The 46.000 m2 mixed‐use building named Sluishuis will create a landmark in the emerging neighborhood of IJburg, bridging the new urban district to the harbor areas near Amsterdam’s historic city center.
The City of Amsterdam has selected a team led by VORM/BESIX to develop the iconic Sluishuis in IJburg Steigereiland, an emerging urban district in the Dutch capital. The four finalists of the two‐phase competition have been refining their designs since April 2016. The winning proposal, designed by BIG – Bjarke Ingels Group – and Barcode Architects, was announced today. Sluishuis will be the centerpiece of the IJburg neighborhood, offering 380 zero‐energy residences, approximately 4.000 m2 of commercial and common areas, 240 underground parking spaces, and a comprehensive water‐quality program with space for up to 30 houseboats.
Sluishuis is the first collaboration between VORM and BESIX.
“In January 2014 we launched the goal to settle in Amsterdam with beautiful and appealing projects. And we succeeded. In portfolio size we are currently the number two real estate developer in Amsterdam. Winning a striking project such as the Sluishuis is fantastic and we are very proud of it!”, responds VORM CEO Hans Meurs.
“For BESIX Sluishuis is a perfect addition to further support the growth in the Netherlands, specifically in Amsterdam and adjacent urban areas,” says BESIX Director Jeroen Philtjens. “It is a comprehensive and ambitious project and our international development and construction experience will contribute to its success. We are looking forward to further developing this iconic building with our partners at VORM.”
Located between the dense city and the vast landscapes on the edge of Amsterdam, the new Sluishuis is shaped by its complex surroundings at once close to large infrastructure and to small‐scale urban settlements. The classical courtyard building is revitalized by two transformations; it fully embraces the idea of living on the water and appears different from every vantage point. Toward the water the block is lifted up, forming a large opening that brings water from the IJ Lake into the courtyard and brings daylight and views to the complex’s inner apartments. Toward the neighboring urban district the block steps down like a cascade of landscaped terraces, creating a natural transition from cityscape to smallerscale, natural surroundings.
“Having spent my formative years as an architect in Holland at the end of the 20th century, it feels like a homecoming to now get to contribute to the architecture of the city that I have loved and admired for so long. Our Sluishuis is conceived as a city block of downtown Amsterdam floating in the IJ Lake, complete with all aspects of city life. Towards the city, the courtyard building kneels down to invite visitors to climb its roof and enjoy the panoramic view of the new neighborhoods on the IJ. Toward the water, the building rises from the river, opening a gigantic gate for ships to enter and dock in the port/yard. A building inside the port, with a port inside the building.”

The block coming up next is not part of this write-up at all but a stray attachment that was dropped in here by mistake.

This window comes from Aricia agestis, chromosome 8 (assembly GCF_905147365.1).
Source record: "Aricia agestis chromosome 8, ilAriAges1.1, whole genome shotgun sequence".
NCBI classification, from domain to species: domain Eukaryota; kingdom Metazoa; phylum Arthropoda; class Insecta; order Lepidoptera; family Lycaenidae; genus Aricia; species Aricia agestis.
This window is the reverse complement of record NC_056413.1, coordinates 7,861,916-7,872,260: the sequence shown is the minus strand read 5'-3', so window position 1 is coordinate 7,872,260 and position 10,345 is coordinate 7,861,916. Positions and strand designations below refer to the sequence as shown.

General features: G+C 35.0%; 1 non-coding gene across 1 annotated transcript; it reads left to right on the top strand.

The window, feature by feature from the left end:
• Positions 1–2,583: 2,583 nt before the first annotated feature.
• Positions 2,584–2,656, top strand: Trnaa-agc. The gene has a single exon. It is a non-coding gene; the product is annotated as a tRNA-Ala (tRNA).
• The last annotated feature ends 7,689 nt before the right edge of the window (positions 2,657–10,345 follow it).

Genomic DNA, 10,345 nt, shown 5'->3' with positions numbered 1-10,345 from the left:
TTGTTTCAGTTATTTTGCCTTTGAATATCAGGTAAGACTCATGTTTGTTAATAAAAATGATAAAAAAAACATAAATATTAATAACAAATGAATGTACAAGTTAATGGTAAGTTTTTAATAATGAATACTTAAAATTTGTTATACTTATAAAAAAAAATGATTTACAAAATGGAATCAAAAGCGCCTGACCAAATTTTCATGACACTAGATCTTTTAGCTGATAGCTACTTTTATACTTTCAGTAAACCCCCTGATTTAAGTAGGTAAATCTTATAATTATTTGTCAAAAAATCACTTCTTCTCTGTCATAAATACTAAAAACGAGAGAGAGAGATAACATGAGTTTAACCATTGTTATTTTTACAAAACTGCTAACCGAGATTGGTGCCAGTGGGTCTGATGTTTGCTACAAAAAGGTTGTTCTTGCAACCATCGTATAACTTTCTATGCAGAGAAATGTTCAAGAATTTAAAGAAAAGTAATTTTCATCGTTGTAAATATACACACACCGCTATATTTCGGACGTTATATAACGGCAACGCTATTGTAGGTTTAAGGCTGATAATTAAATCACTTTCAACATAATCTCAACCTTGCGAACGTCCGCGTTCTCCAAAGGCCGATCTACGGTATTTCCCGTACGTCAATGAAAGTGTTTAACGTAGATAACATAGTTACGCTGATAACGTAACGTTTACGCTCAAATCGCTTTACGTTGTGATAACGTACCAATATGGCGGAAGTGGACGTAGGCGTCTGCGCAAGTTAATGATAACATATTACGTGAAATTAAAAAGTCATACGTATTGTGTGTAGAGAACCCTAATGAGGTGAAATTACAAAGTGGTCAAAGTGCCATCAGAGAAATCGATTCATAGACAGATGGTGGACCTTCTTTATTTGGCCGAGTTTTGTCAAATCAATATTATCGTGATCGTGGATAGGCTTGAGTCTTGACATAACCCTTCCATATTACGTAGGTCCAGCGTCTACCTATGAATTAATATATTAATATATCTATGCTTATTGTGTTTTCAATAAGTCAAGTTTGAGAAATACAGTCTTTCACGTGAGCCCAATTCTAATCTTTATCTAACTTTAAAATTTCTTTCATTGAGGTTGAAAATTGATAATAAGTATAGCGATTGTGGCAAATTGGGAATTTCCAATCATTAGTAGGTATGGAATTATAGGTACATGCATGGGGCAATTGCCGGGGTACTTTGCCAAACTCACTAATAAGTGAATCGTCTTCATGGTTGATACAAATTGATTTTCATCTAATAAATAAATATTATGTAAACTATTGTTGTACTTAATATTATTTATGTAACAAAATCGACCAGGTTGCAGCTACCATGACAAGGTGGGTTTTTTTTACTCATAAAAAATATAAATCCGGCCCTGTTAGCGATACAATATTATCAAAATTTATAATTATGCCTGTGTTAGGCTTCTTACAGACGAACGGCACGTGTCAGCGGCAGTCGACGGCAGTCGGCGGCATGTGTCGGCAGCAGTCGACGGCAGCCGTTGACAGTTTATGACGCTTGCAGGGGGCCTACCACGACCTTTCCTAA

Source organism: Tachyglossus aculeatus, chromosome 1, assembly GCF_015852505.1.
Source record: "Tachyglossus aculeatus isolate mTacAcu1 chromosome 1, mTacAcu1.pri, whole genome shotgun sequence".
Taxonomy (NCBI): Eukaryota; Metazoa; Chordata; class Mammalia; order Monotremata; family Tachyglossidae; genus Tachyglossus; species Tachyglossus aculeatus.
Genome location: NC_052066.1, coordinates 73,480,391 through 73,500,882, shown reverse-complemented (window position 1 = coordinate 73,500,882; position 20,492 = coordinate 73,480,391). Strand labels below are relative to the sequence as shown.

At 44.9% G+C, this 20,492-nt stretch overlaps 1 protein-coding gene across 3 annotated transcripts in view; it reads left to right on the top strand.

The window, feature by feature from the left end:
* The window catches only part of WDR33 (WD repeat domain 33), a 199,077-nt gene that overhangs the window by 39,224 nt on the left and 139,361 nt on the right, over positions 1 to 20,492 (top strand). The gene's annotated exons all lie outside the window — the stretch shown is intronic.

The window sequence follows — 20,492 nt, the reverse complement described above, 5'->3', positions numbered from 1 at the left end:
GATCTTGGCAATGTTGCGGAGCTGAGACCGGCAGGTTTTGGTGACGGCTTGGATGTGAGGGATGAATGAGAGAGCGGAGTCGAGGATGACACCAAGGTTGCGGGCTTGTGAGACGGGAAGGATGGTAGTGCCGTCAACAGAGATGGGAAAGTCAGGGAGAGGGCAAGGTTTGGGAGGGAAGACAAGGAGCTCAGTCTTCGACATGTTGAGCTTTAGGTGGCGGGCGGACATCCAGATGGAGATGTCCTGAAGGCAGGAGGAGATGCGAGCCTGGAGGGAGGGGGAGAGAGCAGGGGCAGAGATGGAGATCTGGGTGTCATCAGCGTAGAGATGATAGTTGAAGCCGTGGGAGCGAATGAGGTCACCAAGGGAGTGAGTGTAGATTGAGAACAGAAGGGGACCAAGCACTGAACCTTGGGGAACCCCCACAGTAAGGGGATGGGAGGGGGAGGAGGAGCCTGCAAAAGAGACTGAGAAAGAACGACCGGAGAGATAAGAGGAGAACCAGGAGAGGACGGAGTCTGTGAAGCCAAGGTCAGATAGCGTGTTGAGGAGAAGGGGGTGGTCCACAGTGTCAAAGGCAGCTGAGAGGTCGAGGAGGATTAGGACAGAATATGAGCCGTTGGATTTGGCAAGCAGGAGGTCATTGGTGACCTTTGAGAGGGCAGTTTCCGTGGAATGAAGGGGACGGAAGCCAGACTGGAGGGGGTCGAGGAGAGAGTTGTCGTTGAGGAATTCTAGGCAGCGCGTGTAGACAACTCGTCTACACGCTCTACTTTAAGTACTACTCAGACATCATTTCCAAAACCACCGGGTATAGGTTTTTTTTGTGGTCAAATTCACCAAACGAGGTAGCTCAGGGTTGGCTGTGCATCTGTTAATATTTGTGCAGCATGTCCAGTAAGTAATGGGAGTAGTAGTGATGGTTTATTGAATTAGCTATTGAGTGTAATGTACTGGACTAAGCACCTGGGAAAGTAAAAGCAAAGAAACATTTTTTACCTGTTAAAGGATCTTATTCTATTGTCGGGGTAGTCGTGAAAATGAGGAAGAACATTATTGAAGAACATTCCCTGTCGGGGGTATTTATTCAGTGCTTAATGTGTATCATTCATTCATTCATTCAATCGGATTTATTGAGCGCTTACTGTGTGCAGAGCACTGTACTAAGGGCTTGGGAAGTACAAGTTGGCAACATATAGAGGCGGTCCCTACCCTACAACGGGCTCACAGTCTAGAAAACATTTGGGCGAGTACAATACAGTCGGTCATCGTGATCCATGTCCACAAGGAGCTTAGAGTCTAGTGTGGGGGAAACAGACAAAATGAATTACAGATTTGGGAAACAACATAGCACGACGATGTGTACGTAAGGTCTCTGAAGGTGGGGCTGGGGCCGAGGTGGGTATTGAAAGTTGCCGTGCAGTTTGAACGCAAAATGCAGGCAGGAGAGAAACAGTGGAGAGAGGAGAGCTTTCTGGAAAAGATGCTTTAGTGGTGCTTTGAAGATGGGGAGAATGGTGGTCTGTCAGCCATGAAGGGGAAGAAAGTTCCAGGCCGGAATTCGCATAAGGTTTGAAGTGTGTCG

Bjarke Ingels, Founding Partner, BIG.
A promenade with public programs winds around the building and continues into the water, forming an archipelago of islands with houseboats, a sailing school, and floating gardens. A public passage climbs the cascading terraces of the building, serving as a small rooftop street that eventually loops onto the very top of the building to create a viewing platform over the IJ Lake. The passage will not only create a destination for visitors and neighbors, but will connect the residential units to each other and create a unique three‐dimensional community between the residents of the building.
“The world‐famous urban environment of Amsterdam was created by the fusion of water and city. The new Sluishuis is born of the same DNA, merging water and perimeter block and expanding the
possibilities for urban lifeforms around the IJ.” Andreas Klok Pedersen, Partner, BIG.
The silhouette of Sluishuis will change as one moves around the building. At one vantage point it appears as the bow of a ship that reflects the water below; at another a vertical green community that invites visitors to engage directly with it; and finally as a true urban block with street‐access and city liveliness that is to be enjoyed by residents, neighbors, and the rest of Amsterdam.
“We have tried to design a building with a surprisingly changing perspective and a unique contemporary character, which reflects the identity of the future residents and all users.”
Dirk Peters, Partner, Barcode Architects.
The ambitious sustainability parameters of the new Sluishuis design were emphasized by the jury’s awarding decision. The residences will increase social sustainability in the new neighborhood by reducing environmental impact during the construction phase, limiting total CO2 emissions, and by using renewable resources throughout the building.